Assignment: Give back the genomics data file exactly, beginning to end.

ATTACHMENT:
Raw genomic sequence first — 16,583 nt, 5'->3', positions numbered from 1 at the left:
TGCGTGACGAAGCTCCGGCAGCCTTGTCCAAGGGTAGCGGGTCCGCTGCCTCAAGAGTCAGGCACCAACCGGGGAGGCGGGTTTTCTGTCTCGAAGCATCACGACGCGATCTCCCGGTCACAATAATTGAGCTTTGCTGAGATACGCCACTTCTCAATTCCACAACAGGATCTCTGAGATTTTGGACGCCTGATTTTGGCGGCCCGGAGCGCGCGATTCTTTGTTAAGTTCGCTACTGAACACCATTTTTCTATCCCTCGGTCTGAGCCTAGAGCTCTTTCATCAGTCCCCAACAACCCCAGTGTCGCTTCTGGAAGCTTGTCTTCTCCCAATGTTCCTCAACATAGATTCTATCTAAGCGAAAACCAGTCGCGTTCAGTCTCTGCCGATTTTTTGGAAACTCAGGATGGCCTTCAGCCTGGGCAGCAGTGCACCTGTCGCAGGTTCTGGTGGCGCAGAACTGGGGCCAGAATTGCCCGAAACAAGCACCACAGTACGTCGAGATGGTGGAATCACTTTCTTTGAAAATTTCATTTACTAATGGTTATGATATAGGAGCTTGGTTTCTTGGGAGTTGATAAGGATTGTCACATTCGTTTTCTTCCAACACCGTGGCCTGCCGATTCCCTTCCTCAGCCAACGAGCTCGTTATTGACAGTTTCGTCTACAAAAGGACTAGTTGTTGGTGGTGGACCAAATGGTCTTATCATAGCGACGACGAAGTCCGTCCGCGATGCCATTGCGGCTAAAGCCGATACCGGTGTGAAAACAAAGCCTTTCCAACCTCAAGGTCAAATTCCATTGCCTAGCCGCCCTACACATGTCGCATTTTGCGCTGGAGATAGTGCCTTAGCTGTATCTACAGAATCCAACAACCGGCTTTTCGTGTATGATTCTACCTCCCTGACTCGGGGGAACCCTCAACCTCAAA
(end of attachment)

Raw genomic sequence first — 16,583 nt, 5'->3', positions numbered from 1 at the left:
TGCGTGACGAAGCTCCGGCAGCCTTGTCCAAGGGTAGCGGGTCCGCTGCCTCAAGAGTCAGGCACCAACCGGGGAGGCGGGTTTTCTGTCTCGAAGCATCACGACGCGATCTCCCGGTCACAATAATTGAGCTTTGCTGAGATACGCCACTTCTCAATTCCACAACAGGATCTCTGAGATTTTGGACGCCTGATTTTGGCGGCCCGGAGCGCGCGATTCTTTGTTAAGTTCGCTACTGAACACCATTTTTCTATCCCTCGGTCTGAGCCTAGAGCTCTTTCATCAGTCCCCAACAACCCCAGTGTCGCTTCTGGAAGCTTGTCTTCTCCCAATGTTCCTCAACATAGATTCTATCTAAGCGAAAACCAGTCGCGTTCAGTCTCTGCCGATTTTTTGGAAACTCAGGATGGCCTTCAGCCTGGGCAGCAGTGCACCTGTCGCAGGTTCTGGTGGCGCAGAACTGGGGCCAGAATTGCCCGAAACAAGCACCACAGTACGTCGAGATGGTGGAATCACTTTCTTTGAAAATTTCATTTACTAATGGTTATGATATAGGAGCTTGGTTTCTTGGGAGTTGATAAGGATTGTCACATTCGTTTTCTTCCAACACCGTGGCCTGCCGATTCCCTTCCTCAGCCAACGAGCTCGTTATTGACAGTTTCGTCTACAAAAGGACTAGTTGTTGGTGGTGGACCAAATGGTCTTATCATAGCGACGACGAAGTCCGTCCGCGATGCCATTGCGGCTAAAGCCGATACCGGTGTGAAAACAAAGCCTTTCCAACCTCAAGGTCAAATTCCATTGCCTAGCCGCCCTACACATGTCGCATTTTGCGCTGGAGATAGTGCCTTAGCTGTATCTACAGAATCCAACAACCGGCTTTTCGTGTATGATTCTACCTCCCTGACTCGGGGGAACCCTCAACCTCAAA